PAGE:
Let’s be honest — the typical backpacker is usually in their 20s or 30s. That’s why these midlifers stand out when you’re staying in a hostel. The Golden Oldie seems to be reliving their youth or experiencing what they missed after decades climbing the corporate ladder. They’re chasing adventure in Baby Boomer hotspots. They might have money to spend, but they’re opting to stay in hostels for their youthful energy, central location, and communal spaces. Sure, they’ll talk your ear off over breakfast or during the hostel’s weekly wine night, but they’ll have some amazing stories to share.
The Traveling Couple
This type can go either one of two ways. Some couples are out for a good time, travel well together, and want to meet as many people as possible (especially other couples and older travelers). They tend to gravitate toward the most romantic international destinations. However, other couples seem to only enjoy each other’s company. They always rent out the hostel’s deluxe private room, keep to themselves during tours and meals, and come off as extremely territorial if someone of the opposite sex tries to cut in. If anything, avoid them at all costs if an argument breaks out. They’ve likely broken up three or four times during their trip.
The Seasoned Know-It-All
This traveler has been everywhere. They’ve done everything. Backpacking is their only style of travel, and they have every imaginable story to back it up. If you’ve just been scuba diving in Malaysia, they’ll tell you about the time they went swimming with sharks. If you found the best hawker stall in Singapore, they’ll list all the Michelin-star restaurants they’ve tried. It’s a waste of effort to one-up them on any topic.
Don’t let this put you off completely, though. These backpackers can also be a wealth of usable information. Ask the right questions, and you’ll be able to pull out the best recommendations for the rest of your trip.
The Hippie Spiritualist
Usually found in South America, India, and Southeast Asia, these backpackers are on a journey to find themselves. They can talk endlessly about different religions, cultures, and philosophies. They’ve studied with monks in Thailand and Nepal, done ayahuasca in Peru, and have tried an assortment of different yoga and silent meditation retreats. Even though they’ve been at the hostel for months, they seem to be weeks-overdue for a shower.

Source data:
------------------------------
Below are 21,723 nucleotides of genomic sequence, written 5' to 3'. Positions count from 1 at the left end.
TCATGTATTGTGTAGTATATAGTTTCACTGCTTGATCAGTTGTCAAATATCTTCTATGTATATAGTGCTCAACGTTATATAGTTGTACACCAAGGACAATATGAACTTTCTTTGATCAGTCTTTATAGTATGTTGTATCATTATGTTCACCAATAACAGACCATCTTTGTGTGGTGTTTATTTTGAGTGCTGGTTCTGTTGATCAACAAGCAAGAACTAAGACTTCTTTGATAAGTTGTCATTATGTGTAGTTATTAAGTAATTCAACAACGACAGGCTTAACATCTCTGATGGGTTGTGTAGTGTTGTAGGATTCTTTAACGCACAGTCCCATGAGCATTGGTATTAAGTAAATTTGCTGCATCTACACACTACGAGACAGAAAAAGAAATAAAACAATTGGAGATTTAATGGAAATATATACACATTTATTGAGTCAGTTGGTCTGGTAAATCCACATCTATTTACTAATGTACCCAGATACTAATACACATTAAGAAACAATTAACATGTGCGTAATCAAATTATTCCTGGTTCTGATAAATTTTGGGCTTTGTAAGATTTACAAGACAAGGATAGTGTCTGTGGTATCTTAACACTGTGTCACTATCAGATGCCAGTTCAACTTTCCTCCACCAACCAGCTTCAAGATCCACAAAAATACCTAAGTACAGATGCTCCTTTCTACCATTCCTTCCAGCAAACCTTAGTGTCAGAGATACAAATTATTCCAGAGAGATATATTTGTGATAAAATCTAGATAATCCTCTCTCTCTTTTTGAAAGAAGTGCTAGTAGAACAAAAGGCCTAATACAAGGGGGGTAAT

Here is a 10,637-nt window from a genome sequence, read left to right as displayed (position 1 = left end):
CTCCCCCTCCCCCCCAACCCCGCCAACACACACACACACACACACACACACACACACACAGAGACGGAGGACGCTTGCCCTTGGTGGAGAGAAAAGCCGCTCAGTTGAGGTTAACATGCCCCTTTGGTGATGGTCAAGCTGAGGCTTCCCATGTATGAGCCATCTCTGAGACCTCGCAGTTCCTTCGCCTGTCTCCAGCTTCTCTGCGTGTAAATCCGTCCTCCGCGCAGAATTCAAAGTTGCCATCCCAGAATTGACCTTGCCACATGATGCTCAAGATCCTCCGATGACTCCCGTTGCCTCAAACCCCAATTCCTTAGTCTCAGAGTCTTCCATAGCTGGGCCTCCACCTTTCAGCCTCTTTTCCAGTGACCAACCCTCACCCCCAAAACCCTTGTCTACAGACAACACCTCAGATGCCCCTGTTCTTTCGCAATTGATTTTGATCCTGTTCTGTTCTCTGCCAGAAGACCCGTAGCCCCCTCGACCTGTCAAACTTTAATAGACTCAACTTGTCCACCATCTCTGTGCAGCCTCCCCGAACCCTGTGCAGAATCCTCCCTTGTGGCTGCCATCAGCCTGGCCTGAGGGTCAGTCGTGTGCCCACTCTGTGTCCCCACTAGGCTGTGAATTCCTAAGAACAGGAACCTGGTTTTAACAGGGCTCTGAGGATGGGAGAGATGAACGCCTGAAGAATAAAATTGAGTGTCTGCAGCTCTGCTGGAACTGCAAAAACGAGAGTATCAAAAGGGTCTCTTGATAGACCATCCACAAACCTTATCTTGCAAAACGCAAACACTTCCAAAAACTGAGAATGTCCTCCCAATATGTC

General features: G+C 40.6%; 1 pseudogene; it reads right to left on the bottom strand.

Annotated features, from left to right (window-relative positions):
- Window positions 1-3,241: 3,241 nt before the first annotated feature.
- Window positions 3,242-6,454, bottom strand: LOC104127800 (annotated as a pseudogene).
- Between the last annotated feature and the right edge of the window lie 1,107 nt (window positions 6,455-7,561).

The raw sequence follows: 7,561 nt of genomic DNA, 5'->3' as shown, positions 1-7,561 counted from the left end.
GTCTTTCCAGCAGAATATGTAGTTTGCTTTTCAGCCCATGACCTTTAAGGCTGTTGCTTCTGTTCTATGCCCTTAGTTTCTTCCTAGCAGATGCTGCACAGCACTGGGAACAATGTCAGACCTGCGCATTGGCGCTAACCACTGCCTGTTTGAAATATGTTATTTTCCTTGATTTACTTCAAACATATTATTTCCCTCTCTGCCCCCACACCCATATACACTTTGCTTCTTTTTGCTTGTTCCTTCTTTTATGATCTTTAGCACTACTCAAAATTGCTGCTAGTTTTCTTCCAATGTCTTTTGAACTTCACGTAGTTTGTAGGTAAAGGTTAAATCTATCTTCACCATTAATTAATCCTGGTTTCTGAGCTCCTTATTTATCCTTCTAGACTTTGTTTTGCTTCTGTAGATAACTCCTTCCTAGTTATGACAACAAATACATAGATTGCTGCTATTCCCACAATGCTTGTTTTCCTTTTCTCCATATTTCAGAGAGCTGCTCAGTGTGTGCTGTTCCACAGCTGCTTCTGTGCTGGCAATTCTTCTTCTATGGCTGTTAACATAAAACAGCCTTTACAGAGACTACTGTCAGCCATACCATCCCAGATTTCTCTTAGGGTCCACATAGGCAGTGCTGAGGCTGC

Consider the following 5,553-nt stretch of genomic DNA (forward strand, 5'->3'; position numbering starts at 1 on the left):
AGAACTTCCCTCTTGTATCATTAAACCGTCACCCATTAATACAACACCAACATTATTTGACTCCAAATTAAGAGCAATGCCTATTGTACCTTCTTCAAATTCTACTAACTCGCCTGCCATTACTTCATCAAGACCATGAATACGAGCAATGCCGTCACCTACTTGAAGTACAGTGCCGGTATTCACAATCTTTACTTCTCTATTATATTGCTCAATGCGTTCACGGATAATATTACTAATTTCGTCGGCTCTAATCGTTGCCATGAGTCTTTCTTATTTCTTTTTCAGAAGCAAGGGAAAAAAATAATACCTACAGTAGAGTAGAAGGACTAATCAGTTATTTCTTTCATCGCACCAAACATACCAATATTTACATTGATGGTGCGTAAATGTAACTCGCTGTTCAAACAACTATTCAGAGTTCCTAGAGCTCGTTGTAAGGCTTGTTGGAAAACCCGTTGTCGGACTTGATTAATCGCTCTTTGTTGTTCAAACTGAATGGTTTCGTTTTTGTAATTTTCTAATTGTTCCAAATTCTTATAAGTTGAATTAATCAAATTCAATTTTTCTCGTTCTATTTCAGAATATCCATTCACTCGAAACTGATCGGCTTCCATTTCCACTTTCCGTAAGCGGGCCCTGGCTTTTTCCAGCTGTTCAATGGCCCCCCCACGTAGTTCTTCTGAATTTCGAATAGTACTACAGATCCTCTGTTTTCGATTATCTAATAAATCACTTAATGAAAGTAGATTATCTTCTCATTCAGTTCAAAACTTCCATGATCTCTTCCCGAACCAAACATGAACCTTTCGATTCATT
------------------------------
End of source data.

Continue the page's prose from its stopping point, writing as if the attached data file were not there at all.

The Digital Nomad
These folks have made traveling a full-time priority. So much so they’ve taken a location-independent, technology-enabled job to break free from the normal 9-to-5. Now they hop from country to country, working remotely wherever they can afford. According to MBO Partners, there are now 4.8 million independent workers who currently describe themselves as digital nomads.
Equipped with the latest laptops, smartphones, cameras, and other gadgets, they can be found touting their free lifestyle online, meeting via phone or Skype, and sharing beachside or mountain-top photos captioned “Just another day at the office.” You’ll find them only at hostels and cafés with reliable Wi-Fi.
When’s your next backpacking trip? Next time you’re at a hostel, try to pick out these common backpacker stereotypes. You might even be one yourself! Swift Passport & Visa Services can help you secure a travel visa to get there.
Rob Lee is co-founder of Swift Passport and Visa Services. Originally from Michigan, Rob is an avid fisherman and SCUBA diver who enjoys adventure travel.